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I am using asin to calculate the angle. The code is as below :

double FindAngle(const double theValue)
{
     return asin(theValue);
}

FindAngle returns a -0.0 (signed zero), when the argument theValue = -0.0. Now, how do i get rid of the minus sign from the return value.

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To be honest, I fail to see a reason for doing this. Asin will anyway return angle in -pi...pi. –  MaR Jan 18 '10 at 10:30

5 Answers 5

If you just want to convert -0 to 0 and leave other untouched, just do a comparison.

double FindAngle(double value) {
    double res = asin(value);
    if (res == 0.0) res = 0.0;
    return res;
}
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2  
I dont think comparing two doubles using "==" will always work –  ratnaveer Jan 18 '10 at 9:37
1  
comparisons on floating point values should be done with some precision, i.e. fabs(a - b) < epsilon. Using '==' is plain wrong. –  MadH Jan 18 '10 at 9:42
13  
It works for this case. I believe the asker only wants to convert -0.0 to 0.0, not an range of floats in [-epsilon, 0]. There is only one -0.0, and the only values == 0.0 are -0.0 and 0.0, so the == can be used. –  kennytm Jan 18 '10 at 9:45
7  
@MadH: It is absolutely not "plain wrong". In this case, any comparison using a threshold would be incorrect. –  Stephen Canon Jan 18 '10 at 19:31
3  
@ratnaveer, @MadH: There's absolutely nothing wrong with comparing floating-point values using == or != assuming this is what is needed. In this particular case it is perfectly appropriate, under the formal interpretation of the problem (i.e. when we need to convert -0 to 0). –  AnT Dec 23 '12 at 23:23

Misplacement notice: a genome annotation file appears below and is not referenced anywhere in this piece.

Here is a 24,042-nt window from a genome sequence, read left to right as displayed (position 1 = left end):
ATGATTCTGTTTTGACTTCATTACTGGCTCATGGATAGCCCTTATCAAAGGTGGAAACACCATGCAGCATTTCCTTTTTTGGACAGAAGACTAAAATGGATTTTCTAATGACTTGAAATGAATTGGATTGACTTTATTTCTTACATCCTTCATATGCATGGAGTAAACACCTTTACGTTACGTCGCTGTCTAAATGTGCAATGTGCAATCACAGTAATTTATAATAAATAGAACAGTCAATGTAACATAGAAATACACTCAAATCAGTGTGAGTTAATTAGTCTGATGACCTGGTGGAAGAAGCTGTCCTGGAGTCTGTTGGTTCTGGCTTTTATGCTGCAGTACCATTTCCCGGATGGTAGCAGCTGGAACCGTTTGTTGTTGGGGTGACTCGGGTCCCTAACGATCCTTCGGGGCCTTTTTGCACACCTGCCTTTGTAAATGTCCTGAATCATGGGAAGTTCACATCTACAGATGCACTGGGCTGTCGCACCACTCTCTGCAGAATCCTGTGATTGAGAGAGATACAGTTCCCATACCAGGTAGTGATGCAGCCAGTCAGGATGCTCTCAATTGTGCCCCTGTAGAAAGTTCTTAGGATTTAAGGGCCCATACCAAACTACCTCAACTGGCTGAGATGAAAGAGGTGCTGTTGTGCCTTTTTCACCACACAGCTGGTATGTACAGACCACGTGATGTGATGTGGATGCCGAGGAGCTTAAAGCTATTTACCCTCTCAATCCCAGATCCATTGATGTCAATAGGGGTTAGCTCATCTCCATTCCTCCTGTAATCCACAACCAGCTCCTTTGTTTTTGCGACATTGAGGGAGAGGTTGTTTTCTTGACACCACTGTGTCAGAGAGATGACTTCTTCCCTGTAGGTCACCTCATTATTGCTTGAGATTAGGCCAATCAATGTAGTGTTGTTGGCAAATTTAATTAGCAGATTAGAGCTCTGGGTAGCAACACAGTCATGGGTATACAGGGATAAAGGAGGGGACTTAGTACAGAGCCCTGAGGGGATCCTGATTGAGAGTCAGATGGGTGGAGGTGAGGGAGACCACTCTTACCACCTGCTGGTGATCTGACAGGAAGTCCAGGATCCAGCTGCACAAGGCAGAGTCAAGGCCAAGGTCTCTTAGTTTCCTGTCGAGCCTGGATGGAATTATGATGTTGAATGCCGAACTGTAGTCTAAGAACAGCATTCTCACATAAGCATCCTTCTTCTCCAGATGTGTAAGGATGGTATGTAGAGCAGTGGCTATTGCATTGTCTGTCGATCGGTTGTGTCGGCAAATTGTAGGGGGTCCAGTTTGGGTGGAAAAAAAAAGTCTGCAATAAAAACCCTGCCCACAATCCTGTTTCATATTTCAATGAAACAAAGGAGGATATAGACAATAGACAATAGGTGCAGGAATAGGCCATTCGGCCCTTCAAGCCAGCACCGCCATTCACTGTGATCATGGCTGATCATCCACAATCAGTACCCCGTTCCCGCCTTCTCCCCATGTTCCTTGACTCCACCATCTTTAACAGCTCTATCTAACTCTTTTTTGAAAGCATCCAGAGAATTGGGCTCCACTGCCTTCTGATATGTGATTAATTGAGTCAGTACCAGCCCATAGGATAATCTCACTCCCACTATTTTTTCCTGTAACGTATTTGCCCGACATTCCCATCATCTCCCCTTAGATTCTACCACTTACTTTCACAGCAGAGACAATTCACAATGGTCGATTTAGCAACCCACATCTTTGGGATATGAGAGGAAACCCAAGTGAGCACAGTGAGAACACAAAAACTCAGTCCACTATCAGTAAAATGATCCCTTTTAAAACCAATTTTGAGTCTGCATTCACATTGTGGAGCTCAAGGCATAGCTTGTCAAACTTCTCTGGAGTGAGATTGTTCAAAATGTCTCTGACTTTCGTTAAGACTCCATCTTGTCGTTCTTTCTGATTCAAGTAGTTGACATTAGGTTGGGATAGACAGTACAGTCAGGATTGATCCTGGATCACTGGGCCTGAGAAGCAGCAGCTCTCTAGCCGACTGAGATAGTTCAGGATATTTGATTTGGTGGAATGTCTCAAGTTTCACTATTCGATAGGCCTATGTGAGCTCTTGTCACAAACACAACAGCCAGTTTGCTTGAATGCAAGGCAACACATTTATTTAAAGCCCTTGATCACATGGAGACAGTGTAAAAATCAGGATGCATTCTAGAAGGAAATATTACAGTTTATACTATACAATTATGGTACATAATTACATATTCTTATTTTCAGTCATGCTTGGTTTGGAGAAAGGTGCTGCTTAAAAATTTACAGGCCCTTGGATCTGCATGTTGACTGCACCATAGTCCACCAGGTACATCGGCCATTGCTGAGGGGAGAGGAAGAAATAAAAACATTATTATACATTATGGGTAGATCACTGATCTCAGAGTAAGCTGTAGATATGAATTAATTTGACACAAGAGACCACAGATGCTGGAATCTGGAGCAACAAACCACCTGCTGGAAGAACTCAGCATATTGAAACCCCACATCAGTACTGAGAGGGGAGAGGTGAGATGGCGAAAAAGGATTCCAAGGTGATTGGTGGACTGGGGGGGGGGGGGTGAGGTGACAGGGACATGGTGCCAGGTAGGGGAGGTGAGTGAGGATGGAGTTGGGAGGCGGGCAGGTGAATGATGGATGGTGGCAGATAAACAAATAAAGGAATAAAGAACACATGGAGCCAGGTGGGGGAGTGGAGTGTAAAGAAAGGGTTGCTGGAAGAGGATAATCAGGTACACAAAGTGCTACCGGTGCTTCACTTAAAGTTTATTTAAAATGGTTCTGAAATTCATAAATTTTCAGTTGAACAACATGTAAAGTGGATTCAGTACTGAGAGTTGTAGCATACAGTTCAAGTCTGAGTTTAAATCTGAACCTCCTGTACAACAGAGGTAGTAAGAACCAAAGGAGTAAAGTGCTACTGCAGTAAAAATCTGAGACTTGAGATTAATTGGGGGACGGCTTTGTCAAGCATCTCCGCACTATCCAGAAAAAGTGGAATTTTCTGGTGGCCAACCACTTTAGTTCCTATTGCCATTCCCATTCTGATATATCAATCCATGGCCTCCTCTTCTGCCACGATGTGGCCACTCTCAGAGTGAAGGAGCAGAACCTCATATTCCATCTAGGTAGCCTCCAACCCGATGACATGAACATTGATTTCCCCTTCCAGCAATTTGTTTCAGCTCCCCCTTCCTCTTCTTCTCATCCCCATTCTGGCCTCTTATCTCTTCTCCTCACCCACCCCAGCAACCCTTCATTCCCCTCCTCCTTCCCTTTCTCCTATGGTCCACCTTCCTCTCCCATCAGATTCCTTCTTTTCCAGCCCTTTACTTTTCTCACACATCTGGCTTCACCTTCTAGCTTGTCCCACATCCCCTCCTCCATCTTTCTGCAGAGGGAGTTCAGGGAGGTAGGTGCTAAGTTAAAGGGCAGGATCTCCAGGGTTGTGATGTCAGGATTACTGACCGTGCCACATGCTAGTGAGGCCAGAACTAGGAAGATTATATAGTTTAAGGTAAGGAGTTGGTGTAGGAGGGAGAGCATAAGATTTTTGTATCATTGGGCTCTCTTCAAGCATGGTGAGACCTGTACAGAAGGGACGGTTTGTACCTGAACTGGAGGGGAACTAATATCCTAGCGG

You can do the following:

double FindAngle(const double theValue)
{
     return (asin(theValue) + 0.0);
}

I had the same problem and that worked for me.

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include <cmath> and use the abs function on your return value, if you want all results to be positive, or check if your return value is equal to -0.0 and take the abs value of it, for just that case.

abs function (c++ reference)

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if you apply abs() to your input value you are going to get the wrong result... –  Mitch Wheat Jan 18 '10 at 9:31
    
Yeah, thanks. I realised my mistake. Have updated the answer. –  Matt Ellen Jan 18 '10 at 9:32
double FindAngle(const double theValue)
{
    return abs(asin(value));
}
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You can use the following method.

 value = Float.compare(value, -0.0f) == 0 ? 0.0f : value ;
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